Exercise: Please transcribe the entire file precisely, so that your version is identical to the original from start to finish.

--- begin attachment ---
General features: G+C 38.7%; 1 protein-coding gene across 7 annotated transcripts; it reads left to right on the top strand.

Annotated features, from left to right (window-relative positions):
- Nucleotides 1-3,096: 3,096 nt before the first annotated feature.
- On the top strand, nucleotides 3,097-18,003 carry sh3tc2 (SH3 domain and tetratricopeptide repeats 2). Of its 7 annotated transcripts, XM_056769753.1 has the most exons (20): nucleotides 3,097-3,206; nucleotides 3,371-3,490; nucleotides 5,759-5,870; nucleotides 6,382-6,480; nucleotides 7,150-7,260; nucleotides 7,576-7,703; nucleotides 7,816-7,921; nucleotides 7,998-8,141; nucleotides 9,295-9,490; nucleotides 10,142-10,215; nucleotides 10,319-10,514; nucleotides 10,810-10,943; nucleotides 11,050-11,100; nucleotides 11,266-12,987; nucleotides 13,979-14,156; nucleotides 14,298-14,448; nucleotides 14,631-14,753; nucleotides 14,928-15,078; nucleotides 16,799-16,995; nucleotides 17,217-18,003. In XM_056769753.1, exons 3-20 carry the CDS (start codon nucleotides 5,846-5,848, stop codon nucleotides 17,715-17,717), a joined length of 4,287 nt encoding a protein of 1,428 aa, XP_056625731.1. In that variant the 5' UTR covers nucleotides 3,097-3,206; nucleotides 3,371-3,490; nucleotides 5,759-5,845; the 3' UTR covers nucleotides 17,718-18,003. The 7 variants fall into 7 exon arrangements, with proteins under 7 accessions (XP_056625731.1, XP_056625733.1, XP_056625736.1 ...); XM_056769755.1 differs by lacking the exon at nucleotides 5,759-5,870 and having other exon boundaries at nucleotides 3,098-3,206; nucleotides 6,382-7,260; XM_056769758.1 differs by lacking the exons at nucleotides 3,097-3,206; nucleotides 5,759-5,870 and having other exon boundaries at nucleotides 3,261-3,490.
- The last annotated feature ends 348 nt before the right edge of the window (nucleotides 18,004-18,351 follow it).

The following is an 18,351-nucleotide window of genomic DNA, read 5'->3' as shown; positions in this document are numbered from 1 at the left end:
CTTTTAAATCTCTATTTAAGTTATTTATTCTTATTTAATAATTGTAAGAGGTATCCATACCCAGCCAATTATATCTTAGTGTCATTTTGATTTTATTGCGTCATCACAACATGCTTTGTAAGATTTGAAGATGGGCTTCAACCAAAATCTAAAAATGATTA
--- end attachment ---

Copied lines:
General features: G+C 38.7%; 1 protein-coding gene across 7 annotated transcripts; it reads left to right on the top strand.

Annotated features, from left to right (window-relative positions):
- Nucleotides 1-3,096: 3,096 nt before the first annotated feature.
- On the top strand, nucleotides 3,097-18,003 carry sh3tc2 (SH3 domain and tetratricopeptide repeats 2). Of its 7 annotated transcripts, XM_056769753.1 has the most exons (20): nucleotides 3,097-3,206; nucleotides 3,371-3,490; nucleotides 5,759-5,870; nucleotides 6,382-6,480; nucleotides 7,150-7,260; nucleotides 7,576-7,703; nucleotides 7,816-7,921; nucleotides 7,998-8,141; nucleotides 9,295-9,490; nucleotides 10,142-10,215; nucleotides 10,319-10,514; nucleotides 10,810-10,943; nucleotides 11,050-11,100; nucleotides 11,266-12,987; nucleotides 13,979-14,156; nucleotides 14,298-14,448; nucleotides 14,631-14,753; nucleotides 14,928-15,078; nucleotides 16,799-16,995; nucleotides 17,217-18,003. In XM_056769753.1, exons 3-20 carry the CDS (start codon nucleotides 5,846-5,848, stop codon nucleotides 17,715-17,717), a joined length of 4,287 nt encoding a protein of 1,428 aa, XP_056625731.1. In that variant the 5' UTR covers nucleotides 3,097-3,206; nucleotides 3,371-3,490; nucleotides 5,759-5,845; the 3' UTR covers nucleotides 17,718-18,003. The 7 variants fall into 7 exon arrangements, with proteins under 7 accessions (XP_056625731.1, XP_056625733.1, XP_056625736.1 ...); XM_056769755.1 differs by lacking the exon at nucleotides 5,759-5,870 and having other exon boundaries at nucleotides 3,098-3,206; nucleotides 6,382-7,260; XM_056769758.1 differs by lacking the exons at nucleotides 3,097-3,206; nucleotides 5,759-5,870 and having other exon boundaries at nucleotides 3,261-3,490.
- The last annotated feature ends 348 nt before the right edge of the window (nucleotides 18,004-18,351 follow it).

The following is an 18,351-nucleotide window of genomic DNA, read 5'->3' as shown; positions in this document are numbered from 1 at the left end:
CTTTTAAATCTCTATTTAAGTTATTTATTCTTATTTAATAATTGTAAGAGGTATCCATACCCAGCCAATTATATCTTAGTGTCATTTTGATTTTATTGCGTCATCACAACATGCTTTGTAAGATTTGAAGATGGGCTTCAACCAAAATCTAAAAATGATTA